Prof. Leon Soulé taught in the History Department for many years, starting in the 1960s and retiring in the late eighties. He was known as an outstanding teacher and scholar. Indeed, as a teacher he was inspiring, and a number of his students were motivated by his teaching to get their Ph.D. and become professors themselves. These scholarships commemorate Prof. Soulé and his contributions to the History Department and the profession.
This year’s recipients of the Soule Scholarships are Emily Drotar and Erich Schnack.
Emily Drotar is a senior with a triple major in Black Studies, Women’s Studies, and History. Emily is known among faculty for her deep engagement with material and insightful questions that allow her to delve into the primary and secondary sources of a topic. Dr. Karen Sotiropoulus describes Emily as an “experienced teacher” in her ability to relate complex topics to her classmates during her presentations. Similarly, Dr. Stephanie Hinnershitz had Emily in her U.S. History 1945-1989 class where Emily always contributed to class discussions with analytical questions in a way that inspired other members of the class to think differently about course material. Emily also took it upon herself to do extra research for her own self-guided study of McCarthyism and the Cold War during the 1950s.
With that drive, it is no surprise that Emily will be pursuing an MA in History! Dr. Kelly Wrenhaven describes Emily as an “excellent student” who will be a great asset to the CSU History graduate program. A self-described “history nerd” (aren’t we all, Emily!), she likes to read up on recent trends in historical studies and research topics that interest her!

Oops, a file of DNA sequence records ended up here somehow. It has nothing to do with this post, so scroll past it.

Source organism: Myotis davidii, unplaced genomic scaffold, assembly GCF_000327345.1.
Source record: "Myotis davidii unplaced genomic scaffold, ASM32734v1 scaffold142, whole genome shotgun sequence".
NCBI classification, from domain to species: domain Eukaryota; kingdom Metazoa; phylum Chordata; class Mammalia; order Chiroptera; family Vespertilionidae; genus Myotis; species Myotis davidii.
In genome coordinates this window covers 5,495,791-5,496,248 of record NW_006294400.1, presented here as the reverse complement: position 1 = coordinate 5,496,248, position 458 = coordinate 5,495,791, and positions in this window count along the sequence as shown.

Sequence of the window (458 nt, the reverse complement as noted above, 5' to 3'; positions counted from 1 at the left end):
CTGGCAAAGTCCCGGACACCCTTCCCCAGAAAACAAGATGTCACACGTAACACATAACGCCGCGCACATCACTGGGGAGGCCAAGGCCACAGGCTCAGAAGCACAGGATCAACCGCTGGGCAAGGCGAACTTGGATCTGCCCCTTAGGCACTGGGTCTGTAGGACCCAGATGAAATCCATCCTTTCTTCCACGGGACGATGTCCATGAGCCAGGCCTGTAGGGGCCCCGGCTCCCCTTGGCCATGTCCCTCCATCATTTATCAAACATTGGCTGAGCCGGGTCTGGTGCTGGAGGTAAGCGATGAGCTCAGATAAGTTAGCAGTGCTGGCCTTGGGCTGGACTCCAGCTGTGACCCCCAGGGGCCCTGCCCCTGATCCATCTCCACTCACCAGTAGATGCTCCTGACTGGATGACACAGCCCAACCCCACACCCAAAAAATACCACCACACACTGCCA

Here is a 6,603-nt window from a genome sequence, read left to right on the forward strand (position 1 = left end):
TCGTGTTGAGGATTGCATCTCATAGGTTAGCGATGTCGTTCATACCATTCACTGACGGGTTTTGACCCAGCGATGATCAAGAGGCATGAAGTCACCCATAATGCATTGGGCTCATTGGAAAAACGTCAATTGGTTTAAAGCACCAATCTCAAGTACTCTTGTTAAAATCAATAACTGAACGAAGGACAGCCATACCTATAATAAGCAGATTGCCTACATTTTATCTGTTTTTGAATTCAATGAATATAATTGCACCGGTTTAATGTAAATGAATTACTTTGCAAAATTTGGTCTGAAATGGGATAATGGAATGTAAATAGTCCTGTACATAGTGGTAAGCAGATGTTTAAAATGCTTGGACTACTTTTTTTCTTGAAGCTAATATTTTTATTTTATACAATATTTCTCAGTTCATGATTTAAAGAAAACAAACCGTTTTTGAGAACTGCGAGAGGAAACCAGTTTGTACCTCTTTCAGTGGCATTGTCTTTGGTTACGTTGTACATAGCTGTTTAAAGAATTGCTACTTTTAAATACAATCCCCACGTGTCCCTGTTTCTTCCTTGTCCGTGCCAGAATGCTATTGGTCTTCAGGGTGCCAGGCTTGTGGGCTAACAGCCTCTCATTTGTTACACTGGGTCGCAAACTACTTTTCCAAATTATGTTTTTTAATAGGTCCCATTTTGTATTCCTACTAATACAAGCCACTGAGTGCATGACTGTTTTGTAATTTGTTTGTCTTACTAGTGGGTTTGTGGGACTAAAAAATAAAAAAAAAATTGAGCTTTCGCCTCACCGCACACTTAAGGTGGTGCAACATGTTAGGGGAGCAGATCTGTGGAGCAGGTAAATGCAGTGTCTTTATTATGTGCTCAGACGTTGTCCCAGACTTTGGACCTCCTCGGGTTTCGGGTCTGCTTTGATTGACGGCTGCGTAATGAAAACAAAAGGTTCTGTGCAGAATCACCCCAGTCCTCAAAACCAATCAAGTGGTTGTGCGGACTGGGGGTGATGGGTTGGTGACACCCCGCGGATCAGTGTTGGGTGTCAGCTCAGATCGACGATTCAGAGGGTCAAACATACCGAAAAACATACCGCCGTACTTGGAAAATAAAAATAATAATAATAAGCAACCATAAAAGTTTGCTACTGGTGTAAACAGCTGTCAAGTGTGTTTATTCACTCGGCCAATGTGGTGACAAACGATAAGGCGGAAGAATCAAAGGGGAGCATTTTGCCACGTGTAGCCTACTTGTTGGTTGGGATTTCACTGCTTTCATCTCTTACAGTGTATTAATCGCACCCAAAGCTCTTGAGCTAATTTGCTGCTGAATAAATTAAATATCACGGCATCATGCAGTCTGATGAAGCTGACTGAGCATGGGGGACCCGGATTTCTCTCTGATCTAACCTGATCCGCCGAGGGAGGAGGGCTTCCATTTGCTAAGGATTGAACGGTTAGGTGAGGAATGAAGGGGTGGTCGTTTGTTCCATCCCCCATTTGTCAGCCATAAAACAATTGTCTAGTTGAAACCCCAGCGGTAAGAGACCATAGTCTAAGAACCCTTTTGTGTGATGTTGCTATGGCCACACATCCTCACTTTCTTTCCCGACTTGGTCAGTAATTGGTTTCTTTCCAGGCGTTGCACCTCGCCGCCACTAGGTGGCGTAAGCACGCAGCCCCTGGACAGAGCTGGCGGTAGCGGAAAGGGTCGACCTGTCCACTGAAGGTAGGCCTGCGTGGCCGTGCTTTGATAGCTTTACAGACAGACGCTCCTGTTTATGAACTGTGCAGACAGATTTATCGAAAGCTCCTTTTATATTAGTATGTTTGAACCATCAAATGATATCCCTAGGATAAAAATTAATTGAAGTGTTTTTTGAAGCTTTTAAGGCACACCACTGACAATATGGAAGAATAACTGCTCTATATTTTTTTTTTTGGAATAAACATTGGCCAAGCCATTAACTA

Erich Schnack is a senior History and Social Studies major who is known widely throughout the history program as a historian who combines his love of the earth and the outdoors with his deep respect for the past. During the summer, Erich was an intern with the National Park Service where he served as a Community Engagement Interpreter. He worked with a team developing an exhibit featuring the history of African Americans in the Cuyahoga Valley. The project grew from a desire to showcase the experiences of marginalized and underrepresented peoples in the NPS. Erich also demonstrated his passion for public history in Dr. Mark Cole’s course where he participated in the United States Holocaust Memorial Museum’s History Unfolded Project (a citizens history project in which researchers comb through local newspapers to better understand what Americans knew–or could know–about the Holocaust) and Dr. Shelley Rose’s geography course.
After graduating, Erich hopes to continue to serve as an ambassador for history and public parks. He plans on pursuing a graduate degree in history and teaching. He is also working on an oral history project of the 1960s counterculture movement.
Congratulations, Emily and Erich!